Ordnance is ammunition (as in, "the battlefield was littered with spent ordnance") or artillery. Some people have suggested a sinister reason for the British Board of Ordnance getting the job of surveying the country, as if the government was planning to impose martial law (after all, the project began during the panic following the French Revolution), but the simpler answer is that the government feared an invasion and wanted to give the British artillery an advantage on any battlefield in southern England. Once Napoleon had been safely dispatched, the Ordnance went ahead and surveyed the rest of the country, since they had nothing better to do and no one was better qualified to do the job. 

Cite / Site / Sight
I always feel slightly dirty if I read a newspaper article about bad grammar and then go looking for mistakes. Hunting down errors in the comments section is even worse. It's like pornography: one has a perfectly legitimate interest in the subject, but it still feels like a cheap way of gaining fulfilment. 

There's also the danger of making a mistake yourself, so I restrained myself from correcting Ginghead. He or she had replied to a comment below a Guardian article on 'Grammar rules everyone should follow' with the following:
Ginghead's use of "sighted" might have been right, of course, if HardcorePrawn had actually seen the example he mentioned. But Ginghead insists that he can't have done so. The word he was looking for is 'cite': "to quote or refer to (a passage, book, or author) in substantiation as an authority, proof, or example" (Collins).

Sight and site, while normally nouns, can also be verbs: 'sight' as a more forceful form of 'see' while 'site' means to put in place, as in:
"As the building site came into sight, she sighted where her department was to be sited."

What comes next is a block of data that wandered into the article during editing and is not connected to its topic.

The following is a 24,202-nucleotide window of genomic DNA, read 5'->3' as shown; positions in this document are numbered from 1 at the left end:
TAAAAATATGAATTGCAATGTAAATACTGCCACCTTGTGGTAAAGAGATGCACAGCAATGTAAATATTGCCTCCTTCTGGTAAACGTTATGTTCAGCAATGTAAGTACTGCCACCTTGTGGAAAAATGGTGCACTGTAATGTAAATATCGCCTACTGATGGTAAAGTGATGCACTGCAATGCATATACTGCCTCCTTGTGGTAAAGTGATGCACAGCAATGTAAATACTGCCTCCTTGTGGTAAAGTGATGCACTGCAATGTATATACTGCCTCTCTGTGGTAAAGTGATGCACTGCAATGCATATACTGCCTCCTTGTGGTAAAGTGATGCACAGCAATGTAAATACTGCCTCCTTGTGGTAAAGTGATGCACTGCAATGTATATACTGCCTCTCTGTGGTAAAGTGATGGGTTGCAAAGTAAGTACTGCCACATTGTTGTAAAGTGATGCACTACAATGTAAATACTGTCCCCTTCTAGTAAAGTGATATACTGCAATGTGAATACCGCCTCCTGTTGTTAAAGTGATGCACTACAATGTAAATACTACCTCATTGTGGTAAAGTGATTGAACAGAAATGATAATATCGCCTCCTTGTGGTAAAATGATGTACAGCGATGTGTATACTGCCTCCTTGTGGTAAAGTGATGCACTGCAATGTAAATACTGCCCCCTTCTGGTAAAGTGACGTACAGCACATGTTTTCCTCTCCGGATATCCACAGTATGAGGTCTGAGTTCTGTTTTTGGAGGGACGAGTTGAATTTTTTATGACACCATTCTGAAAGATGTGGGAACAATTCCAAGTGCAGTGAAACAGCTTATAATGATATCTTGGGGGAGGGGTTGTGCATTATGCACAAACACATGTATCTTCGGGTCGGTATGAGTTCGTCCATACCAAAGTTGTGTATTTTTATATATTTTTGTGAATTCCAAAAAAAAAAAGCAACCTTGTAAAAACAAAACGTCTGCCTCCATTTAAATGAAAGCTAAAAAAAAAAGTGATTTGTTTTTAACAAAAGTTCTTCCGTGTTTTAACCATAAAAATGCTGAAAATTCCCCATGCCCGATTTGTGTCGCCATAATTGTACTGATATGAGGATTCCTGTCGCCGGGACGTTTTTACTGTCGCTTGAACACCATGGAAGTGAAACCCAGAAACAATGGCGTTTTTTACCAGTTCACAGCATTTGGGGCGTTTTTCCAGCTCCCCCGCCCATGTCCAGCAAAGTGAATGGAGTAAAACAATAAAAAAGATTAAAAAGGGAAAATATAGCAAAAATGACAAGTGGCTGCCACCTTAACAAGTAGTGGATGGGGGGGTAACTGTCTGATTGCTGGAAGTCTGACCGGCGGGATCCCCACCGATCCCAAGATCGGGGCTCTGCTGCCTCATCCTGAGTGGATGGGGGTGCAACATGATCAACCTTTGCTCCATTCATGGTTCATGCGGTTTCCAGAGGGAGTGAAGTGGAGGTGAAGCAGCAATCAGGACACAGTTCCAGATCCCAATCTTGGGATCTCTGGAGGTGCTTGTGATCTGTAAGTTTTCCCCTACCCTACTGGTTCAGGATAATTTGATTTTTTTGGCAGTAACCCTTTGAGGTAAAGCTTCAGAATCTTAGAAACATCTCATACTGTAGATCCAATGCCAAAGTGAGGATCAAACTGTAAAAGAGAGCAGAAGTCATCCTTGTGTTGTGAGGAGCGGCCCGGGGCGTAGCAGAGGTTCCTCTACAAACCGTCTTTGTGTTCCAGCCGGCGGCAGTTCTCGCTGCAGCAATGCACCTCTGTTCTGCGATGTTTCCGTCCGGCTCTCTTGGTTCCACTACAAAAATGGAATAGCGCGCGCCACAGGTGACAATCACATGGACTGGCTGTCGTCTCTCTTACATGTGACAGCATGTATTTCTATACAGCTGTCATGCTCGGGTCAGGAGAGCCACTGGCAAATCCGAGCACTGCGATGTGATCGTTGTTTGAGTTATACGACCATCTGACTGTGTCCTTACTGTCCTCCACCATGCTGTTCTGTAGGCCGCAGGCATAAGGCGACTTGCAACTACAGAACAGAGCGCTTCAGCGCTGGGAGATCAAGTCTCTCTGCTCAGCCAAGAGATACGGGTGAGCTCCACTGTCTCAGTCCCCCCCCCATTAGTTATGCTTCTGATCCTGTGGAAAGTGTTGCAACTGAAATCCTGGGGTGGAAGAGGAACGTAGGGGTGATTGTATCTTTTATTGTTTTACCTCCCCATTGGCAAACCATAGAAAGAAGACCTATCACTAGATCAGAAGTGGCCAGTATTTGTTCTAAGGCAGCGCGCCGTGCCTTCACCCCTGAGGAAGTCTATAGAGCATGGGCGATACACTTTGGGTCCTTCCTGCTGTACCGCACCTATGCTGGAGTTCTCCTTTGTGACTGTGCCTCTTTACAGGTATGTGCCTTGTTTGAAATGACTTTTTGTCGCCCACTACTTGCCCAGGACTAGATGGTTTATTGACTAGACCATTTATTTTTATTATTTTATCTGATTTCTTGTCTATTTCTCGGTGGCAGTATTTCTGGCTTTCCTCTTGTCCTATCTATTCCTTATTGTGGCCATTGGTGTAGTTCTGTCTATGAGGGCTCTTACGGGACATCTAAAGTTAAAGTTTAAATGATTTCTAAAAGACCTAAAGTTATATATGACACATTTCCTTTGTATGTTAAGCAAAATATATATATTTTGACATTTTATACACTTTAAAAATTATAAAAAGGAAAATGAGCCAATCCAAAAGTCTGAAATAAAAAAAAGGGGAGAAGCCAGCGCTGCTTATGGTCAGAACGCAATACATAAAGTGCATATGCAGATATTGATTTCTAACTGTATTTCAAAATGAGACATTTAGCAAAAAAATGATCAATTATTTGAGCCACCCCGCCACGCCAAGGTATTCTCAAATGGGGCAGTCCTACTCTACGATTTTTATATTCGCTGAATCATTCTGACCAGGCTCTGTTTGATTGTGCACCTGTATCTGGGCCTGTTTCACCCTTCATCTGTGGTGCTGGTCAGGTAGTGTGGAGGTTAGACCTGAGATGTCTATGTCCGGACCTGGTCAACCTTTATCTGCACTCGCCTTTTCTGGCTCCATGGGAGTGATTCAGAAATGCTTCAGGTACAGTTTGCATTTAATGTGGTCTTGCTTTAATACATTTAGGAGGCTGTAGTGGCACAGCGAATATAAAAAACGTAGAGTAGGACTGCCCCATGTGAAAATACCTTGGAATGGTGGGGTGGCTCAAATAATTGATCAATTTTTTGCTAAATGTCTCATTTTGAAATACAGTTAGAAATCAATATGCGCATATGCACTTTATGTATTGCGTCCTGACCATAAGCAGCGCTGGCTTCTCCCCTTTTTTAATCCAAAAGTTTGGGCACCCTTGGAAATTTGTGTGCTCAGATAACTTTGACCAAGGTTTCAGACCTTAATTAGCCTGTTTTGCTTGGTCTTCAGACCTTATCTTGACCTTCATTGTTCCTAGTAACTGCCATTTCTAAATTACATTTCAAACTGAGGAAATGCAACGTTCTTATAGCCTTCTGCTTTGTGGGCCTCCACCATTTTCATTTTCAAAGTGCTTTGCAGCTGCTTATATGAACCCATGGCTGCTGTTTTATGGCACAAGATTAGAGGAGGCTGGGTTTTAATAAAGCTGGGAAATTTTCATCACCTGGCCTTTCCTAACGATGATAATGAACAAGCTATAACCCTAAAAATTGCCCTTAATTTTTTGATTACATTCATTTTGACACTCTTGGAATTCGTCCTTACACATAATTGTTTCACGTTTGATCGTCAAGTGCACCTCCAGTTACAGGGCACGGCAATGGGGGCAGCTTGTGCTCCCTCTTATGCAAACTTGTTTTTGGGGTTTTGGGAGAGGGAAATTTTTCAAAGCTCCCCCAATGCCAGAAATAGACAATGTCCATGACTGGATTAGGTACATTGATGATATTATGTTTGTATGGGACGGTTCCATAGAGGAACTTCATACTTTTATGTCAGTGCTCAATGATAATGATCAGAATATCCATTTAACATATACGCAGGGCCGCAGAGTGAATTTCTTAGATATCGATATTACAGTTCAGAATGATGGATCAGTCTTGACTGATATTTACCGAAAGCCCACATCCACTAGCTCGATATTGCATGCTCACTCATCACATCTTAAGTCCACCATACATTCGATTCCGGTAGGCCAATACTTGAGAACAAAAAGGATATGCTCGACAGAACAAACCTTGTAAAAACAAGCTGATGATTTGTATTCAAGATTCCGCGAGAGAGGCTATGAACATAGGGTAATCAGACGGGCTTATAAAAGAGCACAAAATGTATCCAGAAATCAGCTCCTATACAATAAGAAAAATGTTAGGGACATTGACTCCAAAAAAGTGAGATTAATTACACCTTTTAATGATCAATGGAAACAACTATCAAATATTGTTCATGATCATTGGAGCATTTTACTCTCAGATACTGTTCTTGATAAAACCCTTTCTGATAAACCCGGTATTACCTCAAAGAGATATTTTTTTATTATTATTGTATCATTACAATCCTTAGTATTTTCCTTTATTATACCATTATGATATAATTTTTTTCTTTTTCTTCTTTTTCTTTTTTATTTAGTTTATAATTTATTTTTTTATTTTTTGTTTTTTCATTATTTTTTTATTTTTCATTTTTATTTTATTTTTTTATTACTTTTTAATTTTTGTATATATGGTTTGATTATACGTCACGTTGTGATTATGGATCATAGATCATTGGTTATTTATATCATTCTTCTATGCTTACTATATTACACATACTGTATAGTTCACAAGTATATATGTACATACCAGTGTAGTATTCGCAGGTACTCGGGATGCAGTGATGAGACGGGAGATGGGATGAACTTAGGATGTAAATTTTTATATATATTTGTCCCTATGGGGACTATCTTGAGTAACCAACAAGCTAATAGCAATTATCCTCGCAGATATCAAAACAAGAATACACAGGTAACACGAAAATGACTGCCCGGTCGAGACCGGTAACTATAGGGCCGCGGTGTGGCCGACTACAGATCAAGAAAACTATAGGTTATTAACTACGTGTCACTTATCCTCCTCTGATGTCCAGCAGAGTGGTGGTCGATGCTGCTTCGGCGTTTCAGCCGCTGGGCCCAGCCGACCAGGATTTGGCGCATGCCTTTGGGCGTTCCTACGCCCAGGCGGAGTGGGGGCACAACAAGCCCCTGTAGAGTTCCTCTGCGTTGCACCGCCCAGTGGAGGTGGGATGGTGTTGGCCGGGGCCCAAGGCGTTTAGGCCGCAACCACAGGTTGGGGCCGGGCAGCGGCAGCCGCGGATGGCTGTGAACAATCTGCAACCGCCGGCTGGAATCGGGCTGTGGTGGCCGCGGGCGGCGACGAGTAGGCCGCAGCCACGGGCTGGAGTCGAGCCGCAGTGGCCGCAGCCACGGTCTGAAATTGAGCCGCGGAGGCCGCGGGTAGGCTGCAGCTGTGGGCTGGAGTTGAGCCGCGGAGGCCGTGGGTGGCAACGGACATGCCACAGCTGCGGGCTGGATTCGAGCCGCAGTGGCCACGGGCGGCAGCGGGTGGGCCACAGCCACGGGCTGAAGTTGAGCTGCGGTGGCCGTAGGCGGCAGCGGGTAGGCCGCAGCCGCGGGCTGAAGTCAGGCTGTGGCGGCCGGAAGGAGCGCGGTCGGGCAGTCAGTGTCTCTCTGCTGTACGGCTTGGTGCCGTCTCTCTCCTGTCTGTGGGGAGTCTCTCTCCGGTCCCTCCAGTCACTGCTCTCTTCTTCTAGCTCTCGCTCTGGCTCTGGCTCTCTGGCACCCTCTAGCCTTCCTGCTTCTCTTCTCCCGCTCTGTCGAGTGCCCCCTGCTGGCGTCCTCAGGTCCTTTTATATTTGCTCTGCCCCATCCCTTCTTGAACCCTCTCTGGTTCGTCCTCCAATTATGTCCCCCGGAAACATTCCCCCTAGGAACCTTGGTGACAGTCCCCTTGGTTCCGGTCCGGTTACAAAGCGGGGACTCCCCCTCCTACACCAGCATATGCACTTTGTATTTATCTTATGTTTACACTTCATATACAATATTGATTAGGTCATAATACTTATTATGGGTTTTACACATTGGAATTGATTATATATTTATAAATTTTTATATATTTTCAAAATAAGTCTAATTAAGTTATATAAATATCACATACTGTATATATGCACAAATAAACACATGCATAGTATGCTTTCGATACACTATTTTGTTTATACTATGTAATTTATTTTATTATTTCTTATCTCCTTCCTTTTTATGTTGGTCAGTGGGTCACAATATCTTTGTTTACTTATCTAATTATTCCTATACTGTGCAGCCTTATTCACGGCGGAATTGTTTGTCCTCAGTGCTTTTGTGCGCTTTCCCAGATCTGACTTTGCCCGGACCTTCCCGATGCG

I'll leave it to any German-speaking readers to concoct a joke about how 'site' is a place while zeit is time. They can then argue with the theoretical physicists about whether there's really any difference. 

See also:
Nine (or eighteen) commonly mistaken words: Loose, Infer, Forgo, Empathise, Lay, Principal, Pry, Fare, Discrete
More Confused Words Dowse, Slander, Illicit, Scold, Founder, Flail
Mistaken words: couples or just good friends?  Treble, Choose, Discomfit, Last/Past, Alternate, Forbear, Cancel/Postpone, Market(place), Affect
(yes there are three, so this post is technically part 4: proof that maths fails me as often as words. Still, even the Vatican can't number its popes properly)

Moral: Feel free to set up your own Twitter robot, but don't tread on the toes, and definitely not the foothills, of @StealthMountain.


  1. Since nearly all peeks are not 'sneak' - being based on a PR invite or similar - I think the Twitter robot is wrongly aimed.

  2. This article really peeked my interest. (another one I often see)

    1. Really? That is bad.
      These homophones are a boon for headline writers. I once wrote a story about the campaign for an inquiry into the sinking of the 'Derbyshire' and gave it the headline 'Derbyshire pique'.

  3. Baited breath -- what, to catch mice? All too common. Now, bated breath..
    Towing the line all too common as well. Toeing the line is what's meant.